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Having fun on Ragged Mountain

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There is nothing quite so much fun as skiing with someone special and Monday morning I got to do that at Ragged Mountain in Danbury, New Hampshire, with Mary. Mary is on the cusp of becoming a teenager which means she is full of energy and spirit. That made for a great day on the mountain.

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Ragged Mountain, what is the snow like?

First, I have to talk about conditions because people south of the mountains don’t know that there is snow on the trails even when the city is bare. Ragged has 85 percent snow making coverage and the snow on the trails Monday was good to excellent. At the very top of the mountain there were a few spots where the snow cover was down to hard pack, but in general these were avoidable and were undoubtedly covered overnight.

The snow over the trails was very good, packed powder with just enough loose stuff to make turns a joy and without any lumps. These conditions were a great surprise because Ragged, one of the closest of the New Hampshire resorts to the greater Boston area, is also in the zone that tends to rain. The snow makers at Ragged have done a great job keeping the trails open and enjoyable.

Lesser known but worth the trip

Ragged Mountain is one of the lesser known ski areas in New Hampshire, but not less in what you get for your money. It has 55 trails spread over the slopes of Ragged Mountain and Spear Mountain. All of this territory is served by seven lifts. Included among them is the state’s only six-pack lift, which takes skiers/riders to the top of Ragged Mountain. The second peak, Spear Mountain, is served by a triple.

While some of the trails were closed on Monday, most of them were open in all skill categories, including the nominally green trail Blueberry Patch-Lower Chute which allows novice skiers to ski from the top of Ragged Mountain to the bottom, a great confidence builder for those just beginning and an enjoyable way to warm up on the first run of the day. Unfortunately, the nice green cruiser from the top of Spear, Cardigan-Turnpike was closed Monday, but it is a great run and good confidence builder for less experienced skiers.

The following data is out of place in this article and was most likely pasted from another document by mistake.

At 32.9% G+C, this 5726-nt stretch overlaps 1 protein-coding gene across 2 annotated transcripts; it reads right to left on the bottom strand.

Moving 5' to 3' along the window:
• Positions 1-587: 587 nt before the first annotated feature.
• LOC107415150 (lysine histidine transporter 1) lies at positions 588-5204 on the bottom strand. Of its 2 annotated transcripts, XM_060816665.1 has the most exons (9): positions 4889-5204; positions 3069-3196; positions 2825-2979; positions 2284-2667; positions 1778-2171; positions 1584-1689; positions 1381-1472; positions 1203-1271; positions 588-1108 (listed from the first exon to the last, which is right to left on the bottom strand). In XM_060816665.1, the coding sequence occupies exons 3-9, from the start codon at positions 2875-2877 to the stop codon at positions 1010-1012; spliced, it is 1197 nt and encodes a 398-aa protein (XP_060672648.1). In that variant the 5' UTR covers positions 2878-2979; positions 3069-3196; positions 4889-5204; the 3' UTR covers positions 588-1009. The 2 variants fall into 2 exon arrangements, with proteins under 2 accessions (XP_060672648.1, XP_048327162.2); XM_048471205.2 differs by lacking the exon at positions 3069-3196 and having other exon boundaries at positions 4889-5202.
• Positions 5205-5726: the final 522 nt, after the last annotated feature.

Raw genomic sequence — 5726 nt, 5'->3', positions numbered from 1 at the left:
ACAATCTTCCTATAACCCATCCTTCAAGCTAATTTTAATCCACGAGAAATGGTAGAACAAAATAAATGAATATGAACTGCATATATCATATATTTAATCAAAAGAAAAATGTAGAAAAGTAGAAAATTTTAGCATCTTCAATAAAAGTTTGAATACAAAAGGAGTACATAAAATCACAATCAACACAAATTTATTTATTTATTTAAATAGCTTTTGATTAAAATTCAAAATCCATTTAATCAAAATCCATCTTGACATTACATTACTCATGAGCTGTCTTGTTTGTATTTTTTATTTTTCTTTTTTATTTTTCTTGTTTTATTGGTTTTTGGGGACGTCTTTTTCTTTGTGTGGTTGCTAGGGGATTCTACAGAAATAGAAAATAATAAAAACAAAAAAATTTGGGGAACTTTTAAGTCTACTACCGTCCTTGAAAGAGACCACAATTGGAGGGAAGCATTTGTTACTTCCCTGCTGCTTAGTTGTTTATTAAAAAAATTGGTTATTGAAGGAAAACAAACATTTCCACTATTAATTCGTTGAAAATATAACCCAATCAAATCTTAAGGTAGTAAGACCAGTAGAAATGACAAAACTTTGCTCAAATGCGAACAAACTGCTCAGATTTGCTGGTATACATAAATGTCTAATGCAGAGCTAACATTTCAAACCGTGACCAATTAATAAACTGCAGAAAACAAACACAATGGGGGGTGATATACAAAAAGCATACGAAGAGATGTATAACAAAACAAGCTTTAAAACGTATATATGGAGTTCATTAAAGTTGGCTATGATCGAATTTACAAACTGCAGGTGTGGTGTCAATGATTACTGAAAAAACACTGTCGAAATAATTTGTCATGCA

Most of the expert territory at Ragged Mountain lies in the ravine between the two peaks. Exit the lift to the right at the top of the Ragged six-pack or to the left on the top of Spear. Ragged has a vertical drop of about 1,250 feet and some nice runoffs over the shoulders of the mountains, which make very enjoyable skiing and riding.

A bit for non-skiers and tired skiers as well

Ragged has just added a ten-lane tubing park, so if there is anyone in the party that doesn’t feel up to skiing point them in the direction of the tubing lanes, located over in the Beginner’s Basin area. Tubing is available is two-hour segments Fridays 1 to 3 pm and Saturdays and Sundays at 9 am, 11 am, 1pm and 3pm and Sundays at 9 am, 11 am, 1pm. Each two-hour segment is $23 per person, but check for specials, last Monday they were $19.

Better yet, anyone who wants to try skiing or boarding can buy a Learn to Slide package which includes equipment rental, a lower mountain lift ticket, skiing/snowboarding lessons and a two-hour tubing session for only $89.

Getting to Ragged

Ragged is about 100 miles from the greater Boston area. There are two alternate routes. The first is to take I-93 North to Exit 23 onto Rt. 104 for about 20 minutes through the Town of Bristol. The Ragged Mountain Road, will be on your left. The alternative is to take I-93 to Exit 17 onto Rt. 4 West for about 30 minutes into Danbury. Turn right onto Rt. 104 for about a mile. Ragged Mountain Road will be on your right.

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